Definition of farrago in English:


See synonyms for farrago

Translate farrago into Spanish

nounplural noun farragoes

  • A confused mixture.

    ‘a farrago of fact and myth about Abraham Lincoln’
    • ‘This farrago of nonsense was surprisingly influential.’
    • ‘It may, for all I know, be a farrago of nonsense from beginning to end, but the authors appear to believe that they are dealing in fact.’
    • ‘This farrago of nonsense requires a very high standard of stylised comedy acting, which is not in vogue in the 21st Century.’
    • ‘Either way, it's a farrago of highly dubious nonsense.’
    • ‘He said: ‘It just adds to the general impression that what we have been treated to is a farrago of half-truths, assertions and over-the-top spin.’’
    • ‘Henry, ever the pragmatist, considered the farrago of his brother's recent attempted coup, which had ended in the destruction of the Jacobite clans, to have been the Stuarts' last chance.’
    • ‘The result is a farrago of contradictory ideas, with visions of patriarchs dueling with notions of upward-striving capitalists.’
    • ‘Frankly, what the hapless visitors to the gallery are now being presented with is a farrago of contextless quotes, statements of belief and reports of misleading hearsay.’
    • ‘But he has the ability to run with issues, to blend text messages and audience e-mails into the mix, constructing a surreal farrago of opinion and comment.’
    • ‘What's most interesting about the whole farrago is that a certain floppy-haired Conservative politician has decided to join the travelling circus.’
    • ‘As far as I can tell, it is a farrago of conspiracy theories.’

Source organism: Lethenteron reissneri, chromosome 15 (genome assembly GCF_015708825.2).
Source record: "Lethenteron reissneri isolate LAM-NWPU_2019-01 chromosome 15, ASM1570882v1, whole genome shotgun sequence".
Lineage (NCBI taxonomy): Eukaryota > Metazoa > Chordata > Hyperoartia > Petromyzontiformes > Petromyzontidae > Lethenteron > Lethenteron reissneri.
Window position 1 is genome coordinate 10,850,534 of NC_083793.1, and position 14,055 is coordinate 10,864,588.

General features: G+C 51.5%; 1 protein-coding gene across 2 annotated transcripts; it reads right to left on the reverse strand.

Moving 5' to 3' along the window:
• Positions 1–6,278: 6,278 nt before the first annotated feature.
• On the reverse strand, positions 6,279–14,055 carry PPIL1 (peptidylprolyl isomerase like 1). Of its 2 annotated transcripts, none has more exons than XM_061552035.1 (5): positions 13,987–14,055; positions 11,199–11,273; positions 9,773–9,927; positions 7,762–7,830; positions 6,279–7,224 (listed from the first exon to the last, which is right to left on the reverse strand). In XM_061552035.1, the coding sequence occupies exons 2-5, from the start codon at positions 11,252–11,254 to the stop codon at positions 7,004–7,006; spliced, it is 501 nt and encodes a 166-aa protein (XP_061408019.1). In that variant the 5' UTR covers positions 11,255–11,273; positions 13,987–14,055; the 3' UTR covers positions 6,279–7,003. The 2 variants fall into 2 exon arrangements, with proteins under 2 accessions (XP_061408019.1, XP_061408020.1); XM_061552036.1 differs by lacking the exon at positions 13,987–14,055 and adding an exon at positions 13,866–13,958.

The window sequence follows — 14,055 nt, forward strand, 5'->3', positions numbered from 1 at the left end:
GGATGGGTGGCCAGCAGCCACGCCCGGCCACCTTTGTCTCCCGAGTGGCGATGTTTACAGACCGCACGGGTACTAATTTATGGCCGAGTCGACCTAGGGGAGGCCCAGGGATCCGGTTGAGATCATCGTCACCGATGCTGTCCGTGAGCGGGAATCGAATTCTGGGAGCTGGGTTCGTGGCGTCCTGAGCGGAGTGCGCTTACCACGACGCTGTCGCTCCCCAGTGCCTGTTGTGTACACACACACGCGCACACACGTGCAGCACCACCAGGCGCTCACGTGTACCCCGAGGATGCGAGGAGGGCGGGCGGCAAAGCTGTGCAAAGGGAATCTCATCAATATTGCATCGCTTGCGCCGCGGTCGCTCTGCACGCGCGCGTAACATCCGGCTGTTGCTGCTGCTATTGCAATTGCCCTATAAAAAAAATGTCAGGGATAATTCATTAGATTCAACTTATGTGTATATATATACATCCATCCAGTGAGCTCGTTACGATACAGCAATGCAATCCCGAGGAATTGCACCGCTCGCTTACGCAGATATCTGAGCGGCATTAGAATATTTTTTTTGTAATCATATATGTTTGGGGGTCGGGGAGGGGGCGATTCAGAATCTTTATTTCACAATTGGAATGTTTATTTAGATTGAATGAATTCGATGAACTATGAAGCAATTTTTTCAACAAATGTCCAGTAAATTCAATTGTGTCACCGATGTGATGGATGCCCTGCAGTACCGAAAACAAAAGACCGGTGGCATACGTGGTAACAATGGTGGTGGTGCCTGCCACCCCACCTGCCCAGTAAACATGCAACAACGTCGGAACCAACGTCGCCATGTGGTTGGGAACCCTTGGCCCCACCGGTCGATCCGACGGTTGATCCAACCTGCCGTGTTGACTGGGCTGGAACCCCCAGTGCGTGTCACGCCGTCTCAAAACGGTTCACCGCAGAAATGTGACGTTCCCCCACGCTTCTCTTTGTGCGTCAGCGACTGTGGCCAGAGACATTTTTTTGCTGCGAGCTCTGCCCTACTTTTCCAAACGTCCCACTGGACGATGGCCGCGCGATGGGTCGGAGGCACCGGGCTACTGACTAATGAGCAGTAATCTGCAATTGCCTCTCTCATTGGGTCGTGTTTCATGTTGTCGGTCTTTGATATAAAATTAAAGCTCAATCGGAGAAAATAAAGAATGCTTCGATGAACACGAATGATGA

• ‘I couldn't be bothered trawling through the remaining farrago of lazy-minded tripe that our milk-toothed boy has served up for the public to peruse.’
    • ‘If I'm going to talk about the whole farrago, perhaps it would be best to start by going back to the original report.’
    • ‘What we have got from both camps is a farrago of half-truths and unproven assertions that are repeated even when shown to be blatantly unfounded.’
    • ‘The whole farrago is a disaster waiting to happen.’
    • ‘What it was, instead, was a farrago of paranoia and pretence, hysteria and lies.’
    • ‘Those are padded out with a farrago of insinuation and unfounded claims that he can produce no evidence for.’
    • ‘The whole farrago is so sublimely bad that it might become a cult classic.’
    • ‘His story was such a fantastic farrago of lies and fantasies that it was thrown out by the Scottish judges.’
    • ‘Why did the parties find it so difficult to reach a compromise, and what will the public make of the farrago?’
    untidy heap, confused heap, clutter, muddle, mess, confusion, welter, disarray, disarrangement, tangle, litter
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/fəˈräɡō/ /fəˈrɑɡoʊ/ /fəˈrāɡō/ /fəˈreɪɡoʊ/


Mid 17th century from Latin, literally ‘mixed fodder’, from far ‘corn’.